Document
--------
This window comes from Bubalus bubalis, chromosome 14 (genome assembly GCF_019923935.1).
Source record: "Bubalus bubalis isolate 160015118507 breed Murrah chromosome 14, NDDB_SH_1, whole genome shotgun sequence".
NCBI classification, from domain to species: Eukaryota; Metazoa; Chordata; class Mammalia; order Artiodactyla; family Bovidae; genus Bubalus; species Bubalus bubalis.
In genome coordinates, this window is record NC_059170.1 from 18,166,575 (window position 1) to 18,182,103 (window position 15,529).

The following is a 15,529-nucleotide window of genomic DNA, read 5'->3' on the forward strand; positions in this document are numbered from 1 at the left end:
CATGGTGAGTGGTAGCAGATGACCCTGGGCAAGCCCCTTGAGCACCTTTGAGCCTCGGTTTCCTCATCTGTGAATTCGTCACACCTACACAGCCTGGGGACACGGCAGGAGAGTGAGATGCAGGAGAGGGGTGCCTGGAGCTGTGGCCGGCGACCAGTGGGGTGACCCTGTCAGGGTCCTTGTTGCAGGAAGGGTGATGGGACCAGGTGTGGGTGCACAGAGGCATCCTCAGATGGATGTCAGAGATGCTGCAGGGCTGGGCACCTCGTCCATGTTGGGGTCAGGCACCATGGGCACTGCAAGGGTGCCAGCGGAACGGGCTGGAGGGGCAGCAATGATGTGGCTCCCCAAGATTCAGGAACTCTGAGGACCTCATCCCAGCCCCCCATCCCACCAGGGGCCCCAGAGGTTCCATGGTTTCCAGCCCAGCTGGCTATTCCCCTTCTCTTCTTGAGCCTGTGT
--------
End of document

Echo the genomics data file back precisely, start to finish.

This window comes from Bubalus bubalis, chromosome 14 (genome assembly GCF_019923935.1).
Source record: "Bubalus bubalis isolate 160015118507 breed Murrah chromosome 14, NDDB_SH_1, whole genome shotgun sequence".
NCBI classification, from domain to species: Eukaryota; Metazoa; Chordata; class Mammalia; order Artiodactyla; family Bovidae; genus Bubalus; species Bubalus bubalis.
In genome coordinates, this window is record NC_059170.1 from 18,166,575 (window position 1) to 18,182,103 (window position 15,529).

The following is a 15,529-nucleotide window of genomic DNA, read 5'->3' on the forward strand; positions in this document are numbered from 1 at the left end:
CATGGTGAGTGGTAGCAGATGACCCTGGGCAAGCCCCTTGAGCACCTTTGAGCCTCGGTTTCCTCATCTGTGAATTCGTCACACCTACACAGCCTGGGGACACGGCAGGAGAGTGAGATGCAGGAGAGGGGTGCCTGGAGCTGTGGCCGGCGACCAGTGGGGTGACCCTGTCAGGGTCCTTGTTGCAGGAAGGGTGATGGGACCAGGTGTGGGTGCACAGAGGCATCCTCAGATGGATGTCAGAGATGCTGCAGGGCTGGGCACCTCGTCCATGTTGGGGTCAGGCACCATGGGCACTGCAAGGGTGCCAGCGGAACGGGCTGGAGGGGCAGCAATGATGTGGCTCCCCAAGATTCAGGAACTCTGAGGACCTCATCCCAGCCCCCCATCCCACCAGGGGCCCCAGAGGTTCCATGGTTTCCAGCCCAGCTGGCTATTCCCCTTCTCTTCTTGAGCCTGTGT